July 01, 2004
Cuellar gets en banc hearing

And the next round in the Rodriguez-Cuellar recount fight goes to Cuellar.

SAN ANTONIO - A state appeals court on Wednesday agreed to a new hearing to reconsider last week's ruling in a voter fraud lawsuit brought by U.S. Rep. Ciro Rodriguez.

The entire seven-judge 4th Court of Appeals will hear arguments on whether Rodriguez should be allowed to challenge the eligibility of hundreds of voters in Webb and Zapata counties who cast ballots in the March 9 Democratic primary.

Rodriguez, a seven-term incumbent from San Antonio, trails Laredo lawyer Henry Cuellar by 58 votes in the race for the Democratic nomination in Congressional District 28, which runs along Interstate 35 from San Marcos to the Mexican border.

Last week, by a 2-1 majority, a 4th Court panel overturned a lower-court judge who had ruled that Rodriguez could not use the voter eligibility issue in court because it had not been raised before a legal deadline.

Rodriguez contends that the issue was raised in a timely fashion. His legal team says it has found several hundred cases of improper voting in Webb and Zapata counties, where Cuellar received more than 80 percent of the vote.

The dissenting judge wrote a harshly worded opinion accusing his colleagues of misapplying the law and contradicting previous rulings by the same court.

The appeals majority ordered that Rodriguez be given a new trial in Laredo, but Cuellar quickly asked for a so-called "en banc" hearing that would include the entire 4th Court.

This is the first time in more than a year that the appeals court has granted an en banc hearing at the request of a party involved in the case in question, according to court records.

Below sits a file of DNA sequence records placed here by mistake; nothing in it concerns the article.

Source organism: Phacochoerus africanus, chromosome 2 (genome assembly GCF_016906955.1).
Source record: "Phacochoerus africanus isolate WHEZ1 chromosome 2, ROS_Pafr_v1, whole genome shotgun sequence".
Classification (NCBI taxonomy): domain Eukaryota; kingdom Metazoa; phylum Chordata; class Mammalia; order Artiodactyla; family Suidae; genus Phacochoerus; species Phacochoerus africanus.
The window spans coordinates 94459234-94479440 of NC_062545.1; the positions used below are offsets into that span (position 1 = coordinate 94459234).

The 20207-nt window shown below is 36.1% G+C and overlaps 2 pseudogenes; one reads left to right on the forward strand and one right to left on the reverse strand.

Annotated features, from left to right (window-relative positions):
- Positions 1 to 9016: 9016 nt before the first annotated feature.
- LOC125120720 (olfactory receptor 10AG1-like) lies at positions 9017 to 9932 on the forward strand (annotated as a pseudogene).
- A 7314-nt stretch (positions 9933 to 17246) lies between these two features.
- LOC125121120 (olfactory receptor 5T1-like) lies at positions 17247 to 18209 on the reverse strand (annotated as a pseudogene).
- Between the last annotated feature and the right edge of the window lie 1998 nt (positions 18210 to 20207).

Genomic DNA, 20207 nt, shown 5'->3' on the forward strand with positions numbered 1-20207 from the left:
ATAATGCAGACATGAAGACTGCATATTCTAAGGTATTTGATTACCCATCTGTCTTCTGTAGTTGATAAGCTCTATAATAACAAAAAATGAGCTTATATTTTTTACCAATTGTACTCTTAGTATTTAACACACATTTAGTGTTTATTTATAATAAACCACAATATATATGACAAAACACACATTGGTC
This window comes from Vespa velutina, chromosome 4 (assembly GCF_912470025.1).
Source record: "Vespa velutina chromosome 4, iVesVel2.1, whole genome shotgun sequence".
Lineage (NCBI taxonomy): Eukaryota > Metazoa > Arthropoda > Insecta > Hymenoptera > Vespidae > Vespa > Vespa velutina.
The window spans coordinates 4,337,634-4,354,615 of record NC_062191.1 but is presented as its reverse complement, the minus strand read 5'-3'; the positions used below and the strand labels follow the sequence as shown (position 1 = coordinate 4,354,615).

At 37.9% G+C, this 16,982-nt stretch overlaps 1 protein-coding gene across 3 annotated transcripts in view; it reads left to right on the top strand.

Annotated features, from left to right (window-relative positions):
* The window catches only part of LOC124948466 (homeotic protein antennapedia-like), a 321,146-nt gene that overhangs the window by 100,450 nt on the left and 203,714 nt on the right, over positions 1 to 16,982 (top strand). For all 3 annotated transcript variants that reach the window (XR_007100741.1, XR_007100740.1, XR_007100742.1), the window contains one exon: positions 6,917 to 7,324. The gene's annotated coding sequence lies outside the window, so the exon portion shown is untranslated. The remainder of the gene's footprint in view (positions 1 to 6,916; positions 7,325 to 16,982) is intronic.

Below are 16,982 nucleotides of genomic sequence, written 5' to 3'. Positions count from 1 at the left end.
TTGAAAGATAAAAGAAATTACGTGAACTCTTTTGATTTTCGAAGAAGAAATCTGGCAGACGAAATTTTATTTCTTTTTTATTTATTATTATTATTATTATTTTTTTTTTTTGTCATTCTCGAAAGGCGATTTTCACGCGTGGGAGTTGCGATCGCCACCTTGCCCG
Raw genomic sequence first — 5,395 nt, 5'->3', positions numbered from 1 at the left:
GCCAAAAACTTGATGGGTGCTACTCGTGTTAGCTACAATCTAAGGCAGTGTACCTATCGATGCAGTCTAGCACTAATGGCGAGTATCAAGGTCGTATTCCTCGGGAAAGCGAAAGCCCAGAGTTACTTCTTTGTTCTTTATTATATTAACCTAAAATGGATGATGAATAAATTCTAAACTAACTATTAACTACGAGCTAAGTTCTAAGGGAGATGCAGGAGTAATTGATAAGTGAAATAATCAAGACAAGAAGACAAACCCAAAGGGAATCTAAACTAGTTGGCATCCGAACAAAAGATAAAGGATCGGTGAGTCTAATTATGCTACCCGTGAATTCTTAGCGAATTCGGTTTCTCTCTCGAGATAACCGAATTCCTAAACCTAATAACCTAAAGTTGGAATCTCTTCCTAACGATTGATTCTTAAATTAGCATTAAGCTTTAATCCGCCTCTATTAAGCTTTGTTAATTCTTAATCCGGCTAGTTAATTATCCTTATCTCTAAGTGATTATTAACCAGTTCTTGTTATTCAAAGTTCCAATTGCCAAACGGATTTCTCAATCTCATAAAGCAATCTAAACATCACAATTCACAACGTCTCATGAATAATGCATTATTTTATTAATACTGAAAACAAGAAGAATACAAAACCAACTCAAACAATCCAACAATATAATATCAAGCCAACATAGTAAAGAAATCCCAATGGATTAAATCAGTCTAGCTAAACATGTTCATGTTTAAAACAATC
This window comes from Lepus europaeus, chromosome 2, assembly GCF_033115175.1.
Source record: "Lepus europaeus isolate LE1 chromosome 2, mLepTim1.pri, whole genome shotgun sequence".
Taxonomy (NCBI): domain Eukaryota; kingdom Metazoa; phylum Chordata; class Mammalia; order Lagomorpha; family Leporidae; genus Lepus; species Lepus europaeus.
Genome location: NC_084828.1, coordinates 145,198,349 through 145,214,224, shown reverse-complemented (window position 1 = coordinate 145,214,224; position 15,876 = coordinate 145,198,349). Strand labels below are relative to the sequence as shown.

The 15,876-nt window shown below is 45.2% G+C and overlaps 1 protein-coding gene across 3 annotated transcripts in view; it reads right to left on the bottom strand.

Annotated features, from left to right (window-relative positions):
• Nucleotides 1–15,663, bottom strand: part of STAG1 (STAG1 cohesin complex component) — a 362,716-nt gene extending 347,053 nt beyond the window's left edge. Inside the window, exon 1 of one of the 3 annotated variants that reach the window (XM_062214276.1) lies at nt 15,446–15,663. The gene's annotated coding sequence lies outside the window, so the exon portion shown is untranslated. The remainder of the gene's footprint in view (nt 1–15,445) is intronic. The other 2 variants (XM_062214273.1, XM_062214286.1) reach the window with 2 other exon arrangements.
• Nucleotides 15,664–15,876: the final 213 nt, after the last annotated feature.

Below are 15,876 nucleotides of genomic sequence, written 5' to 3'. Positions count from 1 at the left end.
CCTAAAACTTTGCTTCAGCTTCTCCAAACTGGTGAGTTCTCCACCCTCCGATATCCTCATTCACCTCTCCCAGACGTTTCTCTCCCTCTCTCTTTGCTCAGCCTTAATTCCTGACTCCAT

Rodriguez has until July 6 to submit his arguments for the rehearing.

So far, this is following the script that some lawyers predicted it would after Rodriguez got his initial win in court. Stay tuned.

Posted by Charles Kuffner on July 01, 2004 to Election 2004 | TrackBack

Regardless of how anyone feels about the merits of the case (and I do have to admit Cuellar has the stronger case), this is a terrific example of why having partisan judicial races is a bad idea. It's pretty clear that Democrats prefer Rodriguez while the GOP prefers Cuellar, and so far, that's the way the appeals court judges have voted. Even if the judges have a genuine disagreement about the admissibility of Rodriguez's claim, it sure looks like they're making a political decision rather than a legal one.

Every once in a while, courts are going to have to decide a political case. How can anyone have confidence in the fairness of the decisions in such cases when the judges had to run explicitly as Democrats or Republicans? I wouldn't be surprised if Rodriguez files a Federal equal-protection claim if the appeals court rules against him. (I'm not saying he'd win such a case; only that, thanks to our partisan judicial elections, it couldn't be dismissed out-of-hand.)

Admittedly, even non-partisan judicial races wouldn't eliminate this problem completely, as judges could still run as "conservatives" or "moderates" (nobody in Texas is going to run as "liberal," of course). But making judicial races explicitly partisan makes no sense. Texas needs to change this.

Posted by: Mathwiz on July 2, 2004 4:38 PM